Gorillaz Concert Review: Make Boston ‘Feel Good’


“Hello?” an unearthly voice echoed around TD Garden last Tuesday, Oct. 11, mere seconds before Gorillaz appeared on stage. “Is anyone there?”

The stage, adorned with sparkly gold panels to commemorate the band’s newest single, “New Gold,” shimmered under dim lights as the word “HELLO” flashed on the giant screen. As the voice reached a crescendo of repetition, green lights started to illuminate the stage and the band jumped into the lively fan-favorite “M1A1.” The answer to “Hello?” was clear: Gorillaz had arrived, loud and singular as ever.
Gorillaz is a British virtual band originally created by singer/songwriter Damon Albarn — also known for his former band Blur — and artist Jamie Hewlett. Its four “members” include 2-D, Murdoc Niccals, Noodle, and Russel Hobbs. These members are completely fictional, and the music is entirely Albarn’s work. The band is known for including a wide variety of genres and features, giving it a collaborative and modern feel.


Translating the concept of a virtual band into an engaging live performance can be challenging. The band has used a variety of strategies to aid their past shows, including holograms. However, on their latest tour Gorillaz have embraced their humanity. Damon Albarn headed the performance with about a dozen supporting musicians, including Seye Adelekan on bass and a back-up chorus starring Michelle Ndegwa.


Albarn used his physical presence with intention. He was very active with the crowd, parading through the middle of the pit, grabbing delighted fans by the arms, and briefly donning one crowd member’s hat. He brought a wild energy, flailing his arms and sticking out his tongue often. This was especially highlighted in “Last Living Souls” and “Rhinestone Eyes,” where Albarn hyped up the crowd during choruses.

Meanwhile, the backup band bounced happily to the groovy beats and the backdrop of glowing visuals. The primary visuals used were the band’s music videos and official visualizers. These videos were fully animated, portraying the virtual members. Albarn and 2-D (the virtual lead singer) sang in-sync, suggesting that the set list is carefully rehearsed to line up with the visuals.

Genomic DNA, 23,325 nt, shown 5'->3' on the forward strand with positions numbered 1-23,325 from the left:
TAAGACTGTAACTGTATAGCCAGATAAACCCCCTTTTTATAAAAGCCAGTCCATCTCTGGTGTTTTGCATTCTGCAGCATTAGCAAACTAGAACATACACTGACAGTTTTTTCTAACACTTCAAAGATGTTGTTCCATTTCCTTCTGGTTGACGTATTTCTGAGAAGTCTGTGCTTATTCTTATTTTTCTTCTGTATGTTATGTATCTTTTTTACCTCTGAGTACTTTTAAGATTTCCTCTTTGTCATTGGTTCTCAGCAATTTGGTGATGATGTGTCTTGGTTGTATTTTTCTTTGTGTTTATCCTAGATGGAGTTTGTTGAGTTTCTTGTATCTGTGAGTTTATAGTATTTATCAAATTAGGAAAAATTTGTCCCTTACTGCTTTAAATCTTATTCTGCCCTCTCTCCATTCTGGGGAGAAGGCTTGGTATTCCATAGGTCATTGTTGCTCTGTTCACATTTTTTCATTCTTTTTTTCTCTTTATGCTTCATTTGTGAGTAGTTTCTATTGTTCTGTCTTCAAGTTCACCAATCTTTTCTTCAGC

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Although Albarn and the crew brought considerable energy to the performance, the visuals were strangely repetitive. Considering that the band has virtual members, the use of a concert venue’s screens is key. However, the visuals were pulled from previous music videos. Although they were beautifully animated, it did disappoint those searching for live original content.

Just as Gorillaz is known to genre-jump, the tone of the concert switched often. The setlist swung between high-energy songs and slower tracks, with Albarn showcasing both his skill to hype up a crowd and croon on the melodica. One especially quick energy shift occurred between “Opium” with openers EARTHGANG to “Desolé” with Fatoumata Diawara. EARTHGANG, a rap duet from Atlanta, ran on stage during “Opium,” their intensity shining like diamonds and constellations in a rainbow of color. Diawara slowed down the tempo during “Desolé,” grooving alongside Albarn as a calmer scene — animated ocean waves and a boat — were projected on the screen. In both cases, Albarn used the features as a chance to step back and showcase the talent of his guests, often gesturing proudly to his fellow artists.

These shifts in energy were key to creating a collaborative feeling to the concert. They were also accentuated by the inclusion of about half a dozen featured singers. Many people came and went onstage, backing up Albarn and sometimes taking over the song entirely, including Bootie Brown, Sweetie Irie, Rebecca Freckleton, Petra Luke, and members of De La Soul. The entrances of these artists, alongside those previously mentioned, kept the show lively. The chemistry between the various features was fun and invited the audience to sing along as if they were also part of the larger Gorillaz family. This energy reached a climax in the high-energy remix version of “Clint Eastwood” with Sweetie Irie, in which many different singers came together on stage to sing the ultimate song of the performance.


Overall, Gorillaz was able to deliver a unique collaborative performance — an attestation to the experience that Albarn has gained in live performance in the 24 years since the band was first formed. They managed to perform live fantastically despite being a digital band and showcased a variety of styles while maintaining a consistent energy. As a result, Gorillaz remain as they should be: perfectly singular and strange.